Another positive? I found a doctor who seems almost a little TOO interested in Aspergians lol. As he declared himself (in similar words at least), “pretty much every great advancement in human history is due to autists”. I’m not sure about the actual historical accuracy of that statement, but can’t say there isn’t some kind of truth hiding in there. Apparently we neurologically diverse humanoids are pretty fascinating creatures to some out there.

A few other brief things I learned:

*Apparently you don’t insult Axl Rose. I don’t care though, the guy always seemed like an asshole (just ask his ex-bandmates).

*Having your own room can make all the difference when you are autistic and forced to live in a crazy sensory environment.

*It is foolish to pick up bugs when you don’t know what they are. The suckers might deliver a wallop of a sting!

*Sometimes the smallest act of kindness, like giving up something you want because someone else wants it even more, can make all the difference in the world to someone.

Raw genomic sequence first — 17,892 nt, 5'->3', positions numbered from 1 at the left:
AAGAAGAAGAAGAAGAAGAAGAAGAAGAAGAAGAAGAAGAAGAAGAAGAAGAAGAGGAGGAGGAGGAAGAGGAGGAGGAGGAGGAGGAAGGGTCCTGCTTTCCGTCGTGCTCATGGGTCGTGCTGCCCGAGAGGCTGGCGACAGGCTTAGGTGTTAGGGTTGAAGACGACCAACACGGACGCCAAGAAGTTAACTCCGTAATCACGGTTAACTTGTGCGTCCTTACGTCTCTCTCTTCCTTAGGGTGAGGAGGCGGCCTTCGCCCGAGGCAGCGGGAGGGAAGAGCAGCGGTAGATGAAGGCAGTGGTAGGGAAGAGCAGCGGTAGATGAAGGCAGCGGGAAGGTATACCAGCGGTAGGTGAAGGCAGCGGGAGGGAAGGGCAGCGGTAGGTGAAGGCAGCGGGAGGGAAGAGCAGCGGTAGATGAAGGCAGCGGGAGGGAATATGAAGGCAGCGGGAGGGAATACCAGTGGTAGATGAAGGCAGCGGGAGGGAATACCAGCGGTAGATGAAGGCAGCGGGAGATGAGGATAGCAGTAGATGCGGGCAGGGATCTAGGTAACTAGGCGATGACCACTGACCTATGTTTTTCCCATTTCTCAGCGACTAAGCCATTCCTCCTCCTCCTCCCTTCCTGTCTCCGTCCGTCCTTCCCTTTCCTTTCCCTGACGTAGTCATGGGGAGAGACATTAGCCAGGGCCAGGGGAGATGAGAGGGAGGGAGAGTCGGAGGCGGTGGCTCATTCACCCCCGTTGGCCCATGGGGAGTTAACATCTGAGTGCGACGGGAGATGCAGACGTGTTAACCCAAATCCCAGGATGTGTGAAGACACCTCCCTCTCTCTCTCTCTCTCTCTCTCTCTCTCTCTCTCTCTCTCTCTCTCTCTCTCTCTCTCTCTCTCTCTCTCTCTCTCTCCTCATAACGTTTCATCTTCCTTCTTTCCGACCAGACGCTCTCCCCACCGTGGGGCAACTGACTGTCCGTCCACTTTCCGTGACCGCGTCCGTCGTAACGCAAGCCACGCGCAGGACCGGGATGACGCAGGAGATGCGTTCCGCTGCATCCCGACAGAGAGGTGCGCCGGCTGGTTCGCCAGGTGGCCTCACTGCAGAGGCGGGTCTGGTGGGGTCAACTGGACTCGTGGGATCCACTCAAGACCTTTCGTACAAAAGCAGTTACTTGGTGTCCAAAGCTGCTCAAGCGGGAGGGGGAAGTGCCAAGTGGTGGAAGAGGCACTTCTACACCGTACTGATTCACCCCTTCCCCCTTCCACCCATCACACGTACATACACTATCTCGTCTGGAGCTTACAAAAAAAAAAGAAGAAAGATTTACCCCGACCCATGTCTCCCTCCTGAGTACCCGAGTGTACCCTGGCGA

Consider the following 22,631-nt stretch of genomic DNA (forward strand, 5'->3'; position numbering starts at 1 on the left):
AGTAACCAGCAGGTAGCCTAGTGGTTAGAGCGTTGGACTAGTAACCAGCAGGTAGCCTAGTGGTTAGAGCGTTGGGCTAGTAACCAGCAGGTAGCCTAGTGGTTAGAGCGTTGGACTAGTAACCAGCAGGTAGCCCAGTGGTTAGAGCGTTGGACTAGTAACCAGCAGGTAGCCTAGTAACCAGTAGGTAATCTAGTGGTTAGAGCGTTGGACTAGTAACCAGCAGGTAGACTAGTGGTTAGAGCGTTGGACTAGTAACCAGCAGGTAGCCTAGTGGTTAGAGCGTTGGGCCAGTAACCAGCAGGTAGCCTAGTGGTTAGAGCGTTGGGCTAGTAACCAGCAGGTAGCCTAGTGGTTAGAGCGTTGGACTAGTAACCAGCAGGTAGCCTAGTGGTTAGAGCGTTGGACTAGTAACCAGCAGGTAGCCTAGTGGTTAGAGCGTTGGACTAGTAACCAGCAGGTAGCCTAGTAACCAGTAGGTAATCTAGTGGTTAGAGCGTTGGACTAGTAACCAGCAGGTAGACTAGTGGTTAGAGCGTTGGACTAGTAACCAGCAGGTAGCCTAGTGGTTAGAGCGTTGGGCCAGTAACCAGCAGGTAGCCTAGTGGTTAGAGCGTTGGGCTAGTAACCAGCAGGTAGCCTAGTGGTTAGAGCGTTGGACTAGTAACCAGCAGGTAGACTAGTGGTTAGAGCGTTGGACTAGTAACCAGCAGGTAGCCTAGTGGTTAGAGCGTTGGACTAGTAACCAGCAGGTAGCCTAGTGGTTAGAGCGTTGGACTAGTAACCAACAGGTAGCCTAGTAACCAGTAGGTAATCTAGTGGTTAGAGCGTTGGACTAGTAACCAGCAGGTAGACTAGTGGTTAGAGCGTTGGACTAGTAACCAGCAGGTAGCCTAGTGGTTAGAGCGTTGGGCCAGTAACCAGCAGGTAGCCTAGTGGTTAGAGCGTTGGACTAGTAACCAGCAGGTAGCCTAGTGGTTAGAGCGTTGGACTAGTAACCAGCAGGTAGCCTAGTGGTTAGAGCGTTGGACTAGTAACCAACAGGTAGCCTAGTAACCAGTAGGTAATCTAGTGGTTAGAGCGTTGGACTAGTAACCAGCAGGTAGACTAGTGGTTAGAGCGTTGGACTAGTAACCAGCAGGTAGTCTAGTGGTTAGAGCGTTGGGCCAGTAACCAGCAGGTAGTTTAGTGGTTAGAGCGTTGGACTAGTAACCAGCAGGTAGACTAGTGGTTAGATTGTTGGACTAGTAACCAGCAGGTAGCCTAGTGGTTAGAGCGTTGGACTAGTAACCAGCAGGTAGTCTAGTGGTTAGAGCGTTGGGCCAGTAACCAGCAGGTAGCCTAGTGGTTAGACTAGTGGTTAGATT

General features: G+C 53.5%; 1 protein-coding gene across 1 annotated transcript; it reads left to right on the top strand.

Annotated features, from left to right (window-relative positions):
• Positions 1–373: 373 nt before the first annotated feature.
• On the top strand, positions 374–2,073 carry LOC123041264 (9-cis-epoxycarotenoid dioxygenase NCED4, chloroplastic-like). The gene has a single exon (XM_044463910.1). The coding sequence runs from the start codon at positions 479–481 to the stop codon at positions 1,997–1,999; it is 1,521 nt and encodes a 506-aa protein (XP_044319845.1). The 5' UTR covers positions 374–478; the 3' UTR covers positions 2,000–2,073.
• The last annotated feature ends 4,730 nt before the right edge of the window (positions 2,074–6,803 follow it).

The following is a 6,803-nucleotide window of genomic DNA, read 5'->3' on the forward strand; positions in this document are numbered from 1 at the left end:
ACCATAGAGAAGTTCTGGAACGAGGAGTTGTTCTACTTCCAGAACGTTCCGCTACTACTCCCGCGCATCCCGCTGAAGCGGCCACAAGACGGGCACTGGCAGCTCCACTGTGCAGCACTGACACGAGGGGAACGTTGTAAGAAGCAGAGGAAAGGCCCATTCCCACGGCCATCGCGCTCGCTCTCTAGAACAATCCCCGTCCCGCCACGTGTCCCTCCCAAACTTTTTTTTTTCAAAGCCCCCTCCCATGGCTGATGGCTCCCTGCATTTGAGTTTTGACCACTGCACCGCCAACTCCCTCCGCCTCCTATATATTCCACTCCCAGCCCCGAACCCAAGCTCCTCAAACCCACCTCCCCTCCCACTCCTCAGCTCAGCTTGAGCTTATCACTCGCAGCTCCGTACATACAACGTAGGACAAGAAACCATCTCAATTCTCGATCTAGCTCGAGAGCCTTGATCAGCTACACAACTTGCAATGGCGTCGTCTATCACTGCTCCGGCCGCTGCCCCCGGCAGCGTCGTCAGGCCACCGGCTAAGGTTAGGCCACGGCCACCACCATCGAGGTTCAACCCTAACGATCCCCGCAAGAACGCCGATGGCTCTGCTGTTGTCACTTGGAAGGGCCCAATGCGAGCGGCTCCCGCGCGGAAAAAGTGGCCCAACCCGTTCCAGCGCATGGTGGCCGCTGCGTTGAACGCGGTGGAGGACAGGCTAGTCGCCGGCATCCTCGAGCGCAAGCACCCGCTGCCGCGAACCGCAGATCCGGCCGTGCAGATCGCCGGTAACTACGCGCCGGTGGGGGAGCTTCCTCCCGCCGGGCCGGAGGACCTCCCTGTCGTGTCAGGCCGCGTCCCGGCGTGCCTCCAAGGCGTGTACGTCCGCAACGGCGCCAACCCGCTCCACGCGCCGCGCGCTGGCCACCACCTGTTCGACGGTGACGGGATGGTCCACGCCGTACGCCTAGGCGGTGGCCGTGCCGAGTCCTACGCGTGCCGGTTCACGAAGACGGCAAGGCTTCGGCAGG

*Just saying that you like manga is enough for some people to love you!

*Nurses are often the true heroes of healthcare.

Burning bridges and moving on

"Burning Bridges" acrylic on paper, 9" x 12".
“Burning Bridges” acrylic on paper, 9″ x 12″.

Lately I have been on a “burning bridges” kick. I have decided to let go of some situations and relationships that were unhealthy and quite frankly, were draining the life from me in some ways. For quite a while I debated with myself about whether to give up and move on from these things or not. Part of me didn’t want to give up on people I once cared about and move on. I wanted to hold onto the hope that things would change and magically it would all become better. I don’t think this hope is bad, but sometimes if you cling too tightly to that which isn’t good for you, instead of things becoming better, they actually deteriorate more.